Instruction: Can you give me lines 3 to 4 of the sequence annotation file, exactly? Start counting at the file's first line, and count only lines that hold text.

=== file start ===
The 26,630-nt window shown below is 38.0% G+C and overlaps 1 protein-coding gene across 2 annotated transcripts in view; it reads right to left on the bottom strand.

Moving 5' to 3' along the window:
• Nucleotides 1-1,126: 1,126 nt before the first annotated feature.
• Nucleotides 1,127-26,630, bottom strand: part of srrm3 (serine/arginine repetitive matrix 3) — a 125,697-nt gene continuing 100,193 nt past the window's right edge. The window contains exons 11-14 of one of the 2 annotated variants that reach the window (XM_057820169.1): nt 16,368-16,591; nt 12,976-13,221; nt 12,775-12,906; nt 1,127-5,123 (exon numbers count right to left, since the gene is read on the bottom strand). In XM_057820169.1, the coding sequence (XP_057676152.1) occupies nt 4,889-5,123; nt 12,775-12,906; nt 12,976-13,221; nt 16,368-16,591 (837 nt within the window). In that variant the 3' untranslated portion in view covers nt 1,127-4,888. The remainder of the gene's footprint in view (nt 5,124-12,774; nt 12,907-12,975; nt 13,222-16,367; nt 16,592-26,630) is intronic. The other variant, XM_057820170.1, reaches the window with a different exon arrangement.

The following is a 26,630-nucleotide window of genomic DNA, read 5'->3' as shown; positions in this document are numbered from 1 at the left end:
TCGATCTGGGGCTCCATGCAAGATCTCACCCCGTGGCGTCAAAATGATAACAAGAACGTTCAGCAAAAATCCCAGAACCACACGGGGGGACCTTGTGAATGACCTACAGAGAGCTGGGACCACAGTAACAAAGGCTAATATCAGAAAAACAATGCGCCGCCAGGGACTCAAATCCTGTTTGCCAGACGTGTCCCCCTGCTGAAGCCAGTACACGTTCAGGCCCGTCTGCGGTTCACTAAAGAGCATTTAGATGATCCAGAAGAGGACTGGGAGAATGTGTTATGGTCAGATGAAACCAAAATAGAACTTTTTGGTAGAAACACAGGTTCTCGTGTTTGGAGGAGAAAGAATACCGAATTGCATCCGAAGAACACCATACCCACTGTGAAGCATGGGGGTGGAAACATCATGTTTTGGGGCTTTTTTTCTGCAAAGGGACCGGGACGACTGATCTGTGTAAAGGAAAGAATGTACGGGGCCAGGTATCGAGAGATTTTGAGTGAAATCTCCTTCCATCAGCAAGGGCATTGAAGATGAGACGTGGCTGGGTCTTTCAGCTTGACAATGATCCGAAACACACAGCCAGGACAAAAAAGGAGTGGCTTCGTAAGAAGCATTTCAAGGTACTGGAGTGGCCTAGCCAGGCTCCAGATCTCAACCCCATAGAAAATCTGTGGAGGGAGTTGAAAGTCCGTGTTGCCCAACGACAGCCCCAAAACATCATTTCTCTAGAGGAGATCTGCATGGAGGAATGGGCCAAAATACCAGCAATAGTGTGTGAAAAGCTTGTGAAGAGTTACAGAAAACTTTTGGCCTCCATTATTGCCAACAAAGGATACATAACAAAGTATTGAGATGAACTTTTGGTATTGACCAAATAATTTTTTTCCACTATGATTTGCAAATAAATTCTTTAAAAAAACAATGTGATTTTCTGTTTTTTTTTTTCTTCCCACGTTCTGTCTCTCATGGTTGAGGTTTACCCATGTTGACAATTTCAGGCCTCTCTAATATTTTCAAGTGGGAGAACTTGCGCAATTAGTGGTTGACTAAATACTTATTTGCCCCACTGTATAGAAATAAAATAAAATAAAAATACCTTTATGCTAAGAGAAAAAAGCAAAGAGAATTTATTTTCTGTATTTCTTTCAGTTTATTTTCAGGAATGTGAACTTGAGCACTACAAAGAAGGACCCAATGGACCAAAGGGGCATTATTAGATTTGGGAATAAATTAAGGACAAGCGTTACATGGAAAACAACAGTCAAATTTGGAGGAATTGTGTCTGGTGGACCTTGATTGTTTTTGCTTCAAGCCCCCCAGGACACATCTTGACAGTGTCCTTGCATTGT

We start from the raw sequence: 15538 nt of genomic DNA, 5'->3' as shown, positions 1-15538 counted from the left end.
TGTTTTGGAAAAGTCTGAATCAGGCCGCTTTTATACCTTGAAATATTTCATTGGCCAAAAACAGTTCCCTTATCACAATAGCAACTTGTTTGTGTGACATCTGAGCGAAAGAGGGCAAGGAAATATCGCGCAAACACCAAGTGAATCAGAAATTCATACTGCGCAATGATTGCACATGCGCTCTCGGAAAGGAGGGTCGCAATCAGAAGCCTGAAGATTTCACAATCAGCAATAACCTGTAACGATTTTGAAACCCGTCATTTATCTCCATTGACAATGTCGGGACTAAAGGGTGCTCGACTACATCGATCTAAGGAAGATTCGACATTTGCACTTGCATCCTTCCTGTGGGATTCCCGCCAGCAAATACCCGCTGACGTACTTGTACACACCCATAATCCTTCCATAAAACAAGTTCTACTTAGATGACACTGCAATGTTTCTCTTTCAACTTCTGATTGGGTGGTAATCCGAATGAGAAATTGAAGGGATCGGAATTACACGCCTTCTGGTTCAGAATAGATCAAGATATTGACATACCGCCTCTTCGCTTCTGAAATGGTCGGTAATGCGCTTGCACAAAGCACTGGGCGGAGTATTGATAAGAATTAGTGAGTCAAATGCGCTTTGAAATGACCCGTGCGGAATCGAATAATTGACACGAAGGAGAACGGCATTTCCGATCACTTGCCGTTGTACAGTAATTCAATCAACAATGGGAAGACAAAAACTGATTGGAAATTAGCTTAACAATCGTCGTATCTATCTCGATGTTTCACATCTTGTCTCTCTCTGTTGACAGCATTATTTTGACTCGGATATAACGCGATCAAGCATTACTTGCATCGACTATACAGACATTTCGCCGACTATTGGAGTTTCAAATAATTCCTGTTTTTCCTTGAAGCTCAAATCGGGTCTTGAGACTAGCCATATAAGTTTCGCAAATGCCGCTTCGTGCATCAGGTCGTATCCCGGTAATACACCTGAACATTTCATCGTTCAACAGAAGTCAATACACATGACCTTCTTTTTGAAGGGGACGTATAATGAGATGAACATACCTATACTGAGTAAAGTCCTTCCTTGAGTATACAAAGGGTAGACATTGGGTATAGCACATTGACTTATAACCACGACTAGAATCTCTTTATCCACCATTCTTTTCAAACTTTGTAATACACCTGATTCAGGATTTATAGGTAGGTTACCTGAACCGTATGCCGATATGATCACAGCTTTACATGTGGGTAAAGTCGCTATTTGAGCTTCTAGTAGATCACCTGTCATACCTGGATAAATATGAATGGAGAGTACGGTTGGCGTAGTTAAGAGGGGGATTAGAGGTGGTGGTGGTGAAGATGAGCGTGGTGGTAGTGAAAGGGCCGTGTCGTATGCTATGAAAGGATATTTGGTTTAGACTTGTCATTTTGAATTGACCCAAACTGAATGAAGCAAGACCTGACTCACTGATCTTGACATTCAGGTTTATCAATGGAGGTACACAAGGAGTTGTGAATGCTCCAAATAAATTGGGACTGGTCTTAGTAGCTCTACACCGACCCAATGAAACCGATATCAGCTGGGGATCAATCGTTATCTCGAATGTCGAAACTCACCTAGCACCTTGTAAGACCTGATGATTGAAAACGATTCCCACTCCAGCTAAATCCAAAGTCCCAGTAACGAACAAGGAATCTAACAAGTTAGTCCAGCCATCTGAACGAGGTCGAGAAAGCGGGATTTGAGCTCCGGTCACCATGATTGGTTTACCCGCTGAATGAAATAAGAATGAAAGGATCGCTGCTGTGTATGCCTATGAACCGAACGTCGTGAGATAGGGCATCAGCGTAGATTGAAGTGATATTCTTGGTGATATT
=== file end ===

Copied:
• Nucleotides 1-1,126: 1,126 nt before the first annotated feature.
• Nucleotides 1,127-26,630, bottom strand: part of srrm3 (serine/arginine repetitive matrix 3) — a 125,697-nt gene continuing 100,193 nt past the window's right edge. The window contains exons 11-14 of one of the 2 annotated variants that reach the window (XM_057820169.1): nt 16,368-16,591; nt 12,976-13,221; nt 12,775-12,906; nt 1,127-5,123 (exon numbers count right to left, since the gene is read on the bottom strand). In XM_057820169.1, the coding sequence (XP_057676152.1) occupies nt 4,889-5,123; nt 12,775-12,906; nt 12,976-13,221; nt 16,368-16,591 (837 nt within the window). In that variant the 3' untranslated portion in view covers nt 1,127-4,888. The remainder of the gene's footprint in view (nt 5,124-12,774; nt 12,907-12,975; nt 13,222-16,367; nt 16,592-26,630) is intronic. The other variant, XM_057820170.1, reaches the window with a different exon arrangement.